Human Resources and Skills Development Canada

Human Resources and Skills Development Canada

May 29, 2009 14:00 ET

Government of Canada Helps Youth in Kitchener Prepare for Jobs

KITCHENER, ONTARIO--(Marketwire - May 29, 2009) - Local youth will benefit from the Government of Canada's support of an employment project in Kitchener. Mr. Stephen Woodworth, Member of Parliament for Kitchener Centre, made the announcement today on behalf of the Honourable Diane Finley, Minister of Human Resources and Skills Development.

"In today's environment, it is more important than ever that our youth develop the skills needed to participate and succeed in the job market," said Mr. Woodworth. "We are pleased to provide young Canadians with an opportunity to gain the skills, knowledge and work experience they need to reach their full potential."

Ray of Hope Inc. will receive $240,486 in Skills Link funding to support its Youth Employment Skills at Morning Glory Cafes program. This project will help 16 youth develop life and employment skills that will help them prepare for and find meaningful employment or return to school.

"We are very appreciative of the support that the Government of Canada is providing to our Morning Glory Cafes program," said Ms. Debbie Woodhall, Director of Finance at Ray of Hope. "The federal government's partnership is vital to our being able to make the necessary investment in the lives of young people that will help them overcome some of the challenges they have had in their lives to this point. Through the nurturing experiences gained in our six-month program, youth are prepared to either return to school with purpose, or take the skills they have acquired and put them to use in a permanent employment position."

The federal government is working with the provinces and territories, community organizations and other stakeholders to provide Canadians with the training, skills and opportunities they need to participate in the workforce and contribute to their communities.

Skills Link is part of the Government of Canada's strategy to create the best educated, most skilled and most flexible workforce in the world. The Government underscored its commitment to this strategy in Canada's Economic Action Plan. A key component of the Plan is to create more and better opportunities for Canadian workers through skills development.

The Skills Link program is delivered by Service Canada, which provides one-stop personalized services for Government of Canada programs, services and benefits. For more information about this program, call 1-800-O-Canada, visit or drop by your local Service Canada Centre.


Ray of Hope's Youth Employment Skills at Morning Glory Cafes program is dedicated to supporting youth who face barriers to employment in achieving their full potential by creating opportunities for them to gain valuable work experience and life and employability skills. Ray of Hope is a non-profit organization built upon and actively motivated by Christian faith. Since 1967, Ray of Hope has reached out to troubled youth, their families and the community with practical and effective ways of meeting their personal needs. In a holistic approach to treatment, Ray of Hope offers services in the areas of youth justice services, youth employment services, youth addiction services and community support services. Over a 52-week period between April 6, 2009, and April 5, 2010, Ray of Hope, through the Youth Employment Skills at Morning Glory Cafes program, will assist 16 youth who face barriers to employment by providing meaningful work experience that will enable them to develop and enhance their life and employability skills, and make a successful transition to work or return to school.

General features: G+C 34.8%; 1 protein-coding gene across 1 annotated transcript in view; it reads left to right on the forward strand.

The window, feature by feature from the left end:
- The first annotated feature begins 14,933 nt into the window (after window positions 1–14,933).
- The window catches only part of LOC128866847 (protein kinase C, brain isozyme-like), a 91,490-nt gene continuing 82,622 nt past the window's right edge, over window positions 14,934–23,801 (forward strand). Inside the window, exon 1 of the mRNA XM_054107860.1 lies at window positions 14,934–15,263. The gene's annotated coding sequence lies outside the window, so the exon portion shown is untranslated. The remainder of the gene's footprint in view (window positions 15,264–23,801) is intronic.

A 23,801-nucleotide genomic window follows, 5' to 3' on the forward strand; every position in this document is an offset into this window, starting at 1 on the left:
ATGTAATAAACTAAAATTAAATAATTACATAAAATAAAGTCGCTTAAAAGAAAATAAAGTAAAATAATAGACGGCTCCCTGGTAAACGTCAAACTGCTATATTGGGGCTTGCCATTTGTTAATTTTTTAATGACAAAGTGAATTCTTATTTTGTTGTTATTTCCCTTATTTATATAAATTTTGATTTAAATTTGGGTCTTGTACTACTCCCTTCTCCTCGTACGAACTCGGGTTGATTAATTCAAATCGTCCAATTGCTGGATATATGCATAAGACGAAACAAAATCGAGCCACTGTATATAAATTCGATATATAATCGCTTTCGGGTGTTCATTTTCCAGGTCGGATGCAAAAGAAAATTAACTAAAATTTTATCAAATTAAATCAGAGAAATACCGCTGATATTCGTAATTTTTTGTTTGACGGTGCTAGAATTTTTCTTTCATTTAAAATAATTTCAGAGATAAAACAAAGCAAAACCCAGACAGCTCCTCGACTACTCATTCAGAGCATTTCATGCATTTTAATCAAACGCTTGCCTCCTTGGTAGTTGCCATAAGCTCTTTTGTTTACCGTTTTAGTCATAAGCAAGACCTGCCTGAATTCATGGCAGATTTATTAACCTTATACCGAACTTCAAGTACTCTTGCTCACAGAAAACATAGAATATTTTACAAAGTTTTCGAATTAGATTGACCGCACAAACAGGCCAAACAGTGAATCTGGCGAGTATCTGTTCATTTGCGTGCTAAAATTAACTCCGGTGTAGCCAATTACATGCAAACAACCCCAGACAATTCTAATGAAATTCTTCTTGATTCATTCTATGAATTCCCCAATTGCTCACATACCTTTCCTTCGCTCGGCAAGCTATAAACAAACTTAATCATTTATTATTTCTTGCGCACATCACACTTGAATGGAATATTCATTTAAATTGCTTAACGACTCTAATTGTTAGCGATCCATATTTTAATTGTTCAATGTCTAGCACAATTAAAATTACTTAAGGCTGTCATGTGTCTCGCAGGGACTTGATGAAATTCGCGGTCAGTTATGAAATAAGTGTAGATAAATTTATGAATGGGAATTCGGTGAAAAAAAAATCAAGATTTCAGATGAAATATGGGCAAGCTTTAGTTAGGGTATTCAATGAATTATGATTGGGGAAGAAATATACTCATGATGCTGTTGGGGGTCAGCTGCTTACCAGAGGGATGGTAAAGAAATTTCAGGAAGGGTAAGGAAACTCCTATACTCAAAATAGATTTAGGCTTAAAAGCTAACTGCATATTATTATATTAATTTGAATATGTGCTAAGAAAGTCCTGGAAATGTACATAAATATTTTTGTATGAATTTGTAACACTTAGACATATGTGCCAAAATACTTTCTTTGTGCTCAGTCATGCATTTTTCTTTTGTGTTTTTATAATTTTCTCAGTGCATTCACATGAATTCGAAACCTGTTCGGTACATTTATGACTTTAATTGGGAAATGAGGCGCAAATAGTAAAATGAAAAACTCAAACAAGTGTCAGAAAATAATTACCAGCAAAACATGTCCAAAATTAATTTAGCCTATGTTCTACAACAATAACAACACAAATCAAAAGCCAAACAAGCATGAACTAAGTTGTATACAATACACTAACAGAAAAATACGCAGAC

As part of the Government of Canada's Youth Employment Strategy, the Skills Link program is one of three programs that help young Canadians facing barriers to employment obtain career information, develop skills, gain work experience, find good jobs and stay employed.

Skills Link focuses on helping youth facing barriers to employment, such as single parents, Aboriginal youth, young persons with disabilities, recent immigrants, youth living in rural and remote areas and youth who have dropped out of high school. It offers a client-centred approach based on assessing an individual's specific needs. The program supports youth in developing basic and advanced employment skills. Eligible participants between 15 and 30 years of age-who are not receiving Employment Insurance benefits-are assisted through a coordinated approach, offering longer-term supports and services that can help them find and keep a job.

This news release is available in alternative formats upon request.

Contact Information

  • Office of Minister Finley
    Michelle Bakos
    Press Secretary
    Human Resources and Skills Development Canada
    Media Relations Office